Addiction

People sometimes jokingly use the term "addiction" in everyday conversation, referring to themselves as "chocolate addicts" or "workaholics." But addiction isn't something to be taken lightly. Addiction to alcohol, marijuana, prescription medications, gambling, and other substances or activities can cause serious health issues and problems with family members, friends, coworkers, work, money, and the law. Yet, despite these problems, a person continues to use the substance or engage in the activity.

People with an addiction tend to show the three Cs:

  • craving for the object of the addiction, which can be mild to intense
  • loss of control over use of the object of the addiction
  • continued engagement with the object of the addiction in spite of harmful consequences.

In its most basic definition, addiction is a physical dependence on a substance or activity. The dependence leads to unpleasant symptoms, called withdrawal symptoms, that appear when a person stops using the substance or doing the activity.

Nobody starts out wanting to develop an addiction. But some people do get attracted to certain substances or behaviors for specific reasons. Most of these objects of addiction offer people some psychological, social, or physical rewards. Those rewards are often compelling, so the substance or behavior remains appealing even if it also comes at a cost.

One key element in overcoming addiction involves recognizing the value it holds. Once you understand the value you derive from your addiction, you can seek alternate  and less destructive  methods for filling that need.

Addiction Articles

Alcohol Dependence (Alcoholism)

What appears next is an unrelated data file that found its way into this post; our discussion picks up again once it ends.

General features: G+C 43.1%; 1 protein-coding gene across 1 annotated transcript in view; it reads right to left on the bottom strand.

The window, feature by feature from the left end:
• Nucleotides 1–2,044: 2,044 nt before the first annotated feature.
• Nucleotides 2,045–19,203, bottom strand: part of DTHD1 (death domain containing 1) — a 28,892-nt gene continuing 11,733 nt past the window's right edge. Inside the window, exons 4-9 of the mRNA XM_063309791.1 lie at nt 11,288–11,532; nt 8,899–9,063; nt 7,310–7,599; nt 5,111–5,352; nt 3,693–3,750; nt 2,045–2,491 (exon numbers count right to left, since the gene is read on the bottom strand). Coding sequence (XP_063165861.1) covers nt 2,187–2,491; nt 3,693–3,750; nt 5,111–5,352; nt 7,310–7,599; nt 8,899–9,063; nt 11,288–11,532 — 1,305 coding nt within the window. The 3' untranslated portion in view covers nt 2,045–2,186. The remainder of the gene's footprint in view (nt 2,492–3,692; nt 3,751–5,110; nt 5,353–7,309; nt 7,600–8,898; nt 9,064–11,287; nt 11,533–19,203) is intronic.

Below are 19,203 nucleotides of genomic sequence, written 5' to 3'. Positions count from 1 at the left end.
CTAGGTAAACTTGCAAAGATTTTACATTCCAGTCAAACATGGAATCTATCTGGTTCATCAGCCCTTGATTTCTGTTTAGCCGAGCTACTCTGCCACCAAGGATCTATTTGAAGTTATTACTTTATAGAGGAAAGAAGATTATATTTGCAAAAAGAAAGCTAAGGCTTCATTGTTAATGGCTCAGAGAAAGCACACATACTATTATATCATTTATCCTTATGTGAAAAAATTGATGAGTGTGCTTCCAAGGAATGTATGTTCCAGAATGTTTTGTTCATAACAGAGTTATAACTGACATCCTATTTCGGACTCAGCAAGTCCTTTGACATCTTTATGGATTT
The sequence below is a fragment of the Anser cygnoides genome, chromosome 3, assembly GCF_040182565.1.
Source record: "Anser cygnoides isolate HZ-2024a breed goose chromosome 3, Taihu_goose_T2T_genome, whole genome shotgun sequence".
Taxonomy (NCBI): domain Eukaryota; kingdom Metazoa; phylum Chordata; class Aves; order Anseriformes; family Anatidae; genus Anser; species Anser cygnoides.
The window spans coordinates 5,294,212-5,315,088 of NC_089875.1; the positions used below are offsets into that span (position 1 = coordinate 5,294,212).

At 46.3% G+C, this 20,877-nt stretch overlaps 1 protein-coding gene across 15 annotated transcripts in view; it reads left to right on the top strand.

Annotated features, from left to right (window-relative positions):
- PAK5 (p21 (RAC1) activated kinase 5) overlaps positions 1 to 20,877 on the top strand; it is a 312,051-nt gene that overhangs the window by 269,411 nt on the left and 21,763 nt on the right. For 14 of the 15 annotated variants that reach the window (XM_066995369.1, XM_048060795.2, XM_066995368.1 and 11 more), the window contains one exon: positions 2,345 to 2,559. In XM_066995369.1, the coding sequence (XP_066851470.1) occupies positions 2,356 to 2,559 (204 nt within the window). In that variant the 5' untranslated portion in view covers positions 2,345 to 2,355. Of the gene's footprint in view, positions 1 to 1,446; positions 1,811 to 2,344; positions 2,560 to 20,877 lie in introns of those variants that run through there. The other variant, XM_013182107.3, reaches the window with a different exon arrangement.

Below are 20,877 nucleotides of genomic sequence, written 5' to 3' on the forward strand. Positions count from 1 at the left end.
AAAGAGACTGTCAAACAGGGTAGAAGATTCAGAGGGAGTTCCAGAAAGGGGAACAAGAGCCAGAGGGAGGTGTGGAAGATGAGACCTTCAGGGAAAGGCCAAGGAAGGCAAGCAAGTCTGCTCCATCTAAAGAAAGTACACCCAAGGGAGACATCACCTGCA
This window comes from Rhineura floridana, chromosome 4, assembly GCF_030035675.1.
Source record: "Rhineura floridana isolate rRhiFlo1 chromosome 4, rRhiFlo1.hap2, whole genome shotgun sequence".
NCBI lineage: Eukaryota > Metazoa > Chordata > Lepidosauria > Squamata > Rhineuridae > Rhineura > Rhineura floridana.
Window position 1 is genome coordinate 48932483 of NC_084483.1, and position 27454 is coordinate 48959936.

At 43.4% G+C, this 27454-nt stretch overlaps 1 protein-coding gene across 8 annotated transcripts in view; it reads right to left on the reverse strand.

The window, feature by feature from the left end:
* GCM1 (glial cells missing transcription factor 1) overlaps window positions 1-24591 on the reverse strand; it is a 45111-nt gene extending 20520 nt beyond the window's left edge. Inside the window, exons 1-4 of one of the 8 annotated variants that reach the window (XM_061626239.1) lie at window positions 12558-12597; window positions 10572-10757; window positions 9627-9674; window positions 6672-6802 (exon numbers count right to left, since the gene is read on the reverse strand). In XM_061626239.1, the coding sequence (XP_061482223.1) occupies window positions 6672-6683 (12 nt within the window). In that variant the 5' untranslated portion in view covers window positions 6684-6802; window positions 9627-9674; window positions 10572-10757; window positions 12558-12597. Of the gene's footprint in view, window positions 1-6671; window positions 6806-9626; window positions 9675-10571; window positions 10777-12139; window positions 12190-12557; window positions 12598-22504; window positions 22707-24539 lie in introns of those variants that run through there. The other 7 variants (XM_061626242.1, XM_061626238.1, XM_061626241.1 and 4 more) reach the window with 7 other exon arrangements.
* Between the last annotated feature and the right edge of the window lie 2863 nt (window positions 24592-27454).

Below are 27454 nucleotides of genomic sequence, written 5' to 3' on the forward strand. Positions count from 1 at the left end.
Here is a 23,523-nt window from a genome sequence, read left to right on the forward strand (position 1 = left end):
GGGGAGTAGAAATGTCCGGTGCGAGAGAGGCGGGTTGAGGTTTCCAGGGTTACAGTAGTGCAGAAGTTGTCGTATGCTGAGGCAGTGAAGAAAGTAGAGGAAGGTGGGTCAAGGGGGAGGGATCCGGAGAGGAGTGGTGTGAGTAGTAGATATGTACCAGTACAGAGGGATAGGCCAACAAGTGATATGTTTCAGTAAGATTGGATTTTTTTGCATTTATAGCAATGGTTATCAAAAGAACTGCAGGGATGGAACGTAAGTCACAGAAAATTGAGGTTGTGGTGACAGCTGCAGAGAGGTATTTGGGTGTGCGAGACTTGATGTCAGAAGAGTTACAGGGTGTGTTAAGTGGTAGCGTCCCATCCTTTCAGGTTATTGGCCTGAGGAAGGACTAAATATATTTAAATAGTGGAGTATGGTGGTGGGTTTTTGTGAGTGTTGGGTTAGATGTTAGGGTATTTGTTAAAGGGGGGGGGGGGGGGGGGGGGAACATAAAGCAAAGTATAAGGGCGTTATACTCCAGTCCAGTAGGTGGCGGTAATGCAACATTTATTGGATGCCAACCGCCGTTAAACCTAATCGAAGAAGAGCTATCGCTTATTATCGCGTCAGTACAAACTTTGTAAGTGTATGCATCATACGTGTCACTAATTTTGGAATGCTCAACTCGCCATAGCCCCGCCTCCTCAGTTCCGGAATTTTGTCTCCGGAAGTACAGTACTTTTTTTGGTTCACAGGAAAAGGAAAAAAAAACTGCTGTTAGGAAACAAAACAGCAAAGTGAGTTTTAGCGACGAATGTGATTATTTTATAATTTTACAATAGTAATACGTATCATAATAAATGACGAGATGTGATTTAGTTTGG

Alcoholism (alcohol dependence) is the most severe type of drinking problem. There is no absolute number of drinks per day or quantity of alcohol that defines alcoholism, but experts have defined a limit above which the risks of drinking increase significantly. Here are some defining characteristics of alcohol dependence: Tolerance – The need to drink more and more alcohol to feel the same effects, or the ability to drink more than other people without getting drunk. Withdrawal symptoms – After stopping or cutting back on drinking, symptoms are anxiety, sweating, trembling, trouble sleeping, nausea or vomiting, and, in severe cases, physical seizures and hallucinations. Desire to stop drinking, but inability to do so. Loss of control over the amount of alcohol consumed. Preoccupation with drinking. Paying less attention to other life activities. Ignoring problems, sometimes very obvious ones. A person with alcohol dependence has come to rely on alcohol physically, psychologically and emotionally. The brain adapts to the presence of alcohol and undergoes persistent changes. When alcohol use suddenly stops, the body's accustomed internal environment changes drastically, causing symptoms of withdrawal. Alcoholism can be linked many psychological, interpersonal, social, economic and medical problems. Alcoholism can increase the risk of depression and suicide and play a role in violent crimes, including homicide and domestic violence (abuse of a spouse or child). It can lead to traffic accidents and even accidents involving intoxicated pedestrians who decide to walk home after drinking. Alcoholism also can lead to unsafe sexual behavior, resulting in accidental pregnancy or sexually transmitted diseases. Alcohol dependence increases the risk of liver disease (hepatitis and cirrhosis), heart disease, stomach ulcers, brain damage, stroke and other health problems. In pregnant women who drink alcohol, there is also the danger that the child will develop fetal alcohol syndrome, a cluster of health problems including unusually low birth weight, facial abnormalities, heart defects and learning difficulties. The lifetime chance of developing alcoholism is very difficult to determine, but it is very common. In the United States, about 1 in 16 adults have severe problems with drinking and millions more are engaged in what experts consider risky drinking. In fact, a recent analysis revealed that 30% of a representative sample of U.S. residents reported an alcohol use disorder at some time in their lives. Alcohol problems come about from a combination of biological tendencies and environmental influences. Biology. People with a family history of alcohol dependence are at greater risk for developing the illness themselves. For example, if a parent has alcohol dependence, a child has a four-times greater risk of becoming alcohol-dependent. This is partly due to inheriting genes that increase vulnerability, perhaps by governing a person's physical responses to alcohol or the experience of intoxication. Sometimes alcohol is used to blot out feelings arising from an underlying depression or anxiety disorder. Environment. Alcohol may be a big part of a person's social group or may have been a part of family life (sometimes quite destructively). A person may turn to alcohol to get relief from stress (which frequently backfires, because the drinking causes problems of its own). Family support and healthy friendships can reduce the risk.   (Locked) More »